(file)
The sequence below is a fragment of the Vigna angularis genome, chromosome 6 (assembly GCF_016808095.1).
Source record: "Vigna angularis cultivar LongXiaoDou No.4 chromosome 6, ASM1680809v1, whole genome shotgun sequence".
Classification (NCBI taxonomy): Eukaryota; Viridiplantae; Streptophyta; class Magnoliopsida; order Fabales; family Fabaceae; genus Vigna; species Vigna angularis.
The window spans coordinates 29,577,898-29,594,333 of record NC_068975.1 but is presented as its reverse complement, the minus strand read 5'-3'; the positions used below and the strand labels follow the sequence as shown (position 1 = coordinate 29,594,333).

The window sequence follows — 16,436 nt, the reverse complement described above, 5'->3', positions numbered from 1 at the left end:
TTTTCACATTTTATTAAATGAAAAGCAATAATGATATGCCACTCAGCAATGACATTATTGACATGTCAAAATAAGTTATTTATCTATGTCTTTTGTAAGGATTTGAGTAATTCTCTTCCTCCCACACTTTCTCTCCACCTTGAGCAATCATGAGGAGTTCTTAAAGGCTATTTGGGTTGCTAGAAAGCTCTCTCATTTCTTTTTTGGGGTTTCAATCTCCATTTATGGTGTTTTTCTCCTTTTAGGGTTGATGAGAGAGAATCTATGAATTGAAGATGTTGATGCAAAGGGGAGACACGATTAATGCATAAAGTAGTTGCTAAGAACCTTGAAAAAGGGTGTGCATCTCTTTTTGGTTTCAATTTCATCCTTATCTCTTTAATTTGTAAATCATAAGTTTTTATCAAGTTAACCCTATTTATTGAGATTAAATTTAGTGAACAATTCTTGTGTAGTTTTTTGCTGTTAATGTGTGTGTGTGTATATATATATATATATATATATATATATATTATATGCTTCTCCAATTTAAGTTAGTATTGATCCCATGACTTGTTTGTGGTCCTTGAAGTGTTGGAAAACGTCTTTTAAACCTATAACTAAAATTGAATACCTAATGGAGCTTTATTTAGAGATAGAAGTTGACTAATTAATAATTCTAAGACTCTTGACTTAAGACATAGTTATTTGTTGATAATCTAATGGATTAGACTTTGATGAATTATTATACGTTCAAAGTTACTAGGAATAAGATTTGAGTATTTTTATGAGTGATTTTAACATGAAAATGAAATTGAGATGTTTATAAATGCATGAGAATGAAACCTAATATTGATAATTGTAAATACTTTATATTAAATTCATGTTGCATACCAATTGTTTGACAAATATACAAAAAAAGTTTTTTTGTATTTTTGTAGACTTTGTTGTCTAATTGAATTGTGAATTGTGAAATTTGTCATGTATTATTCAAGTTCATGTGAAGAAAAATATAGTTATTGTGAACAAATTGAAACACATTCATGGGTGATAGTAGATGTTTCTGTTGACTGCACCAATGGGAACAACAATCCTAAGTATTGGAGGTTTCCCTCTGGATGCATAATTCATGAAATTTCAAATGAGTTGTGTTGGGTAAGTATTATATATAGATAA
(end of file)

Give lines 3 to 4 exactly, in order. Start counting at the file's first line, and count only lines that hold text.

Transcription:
Classification (NCBI taxonomy): Eukaryota; Viridiplantae; Streptophyta; class Magnoliopsida; order Fabales; family Fabaceae; genus Vigna; species Vigna angularis.
The window spans coordinates 29,577,898-29,594,333 of record NC_068975.1 but is presented as its reverse complement, the minus strand read 5'-3'; the positions used below and the strand labels follow the sequence as shown (position 1 = coordinate 29,594,333).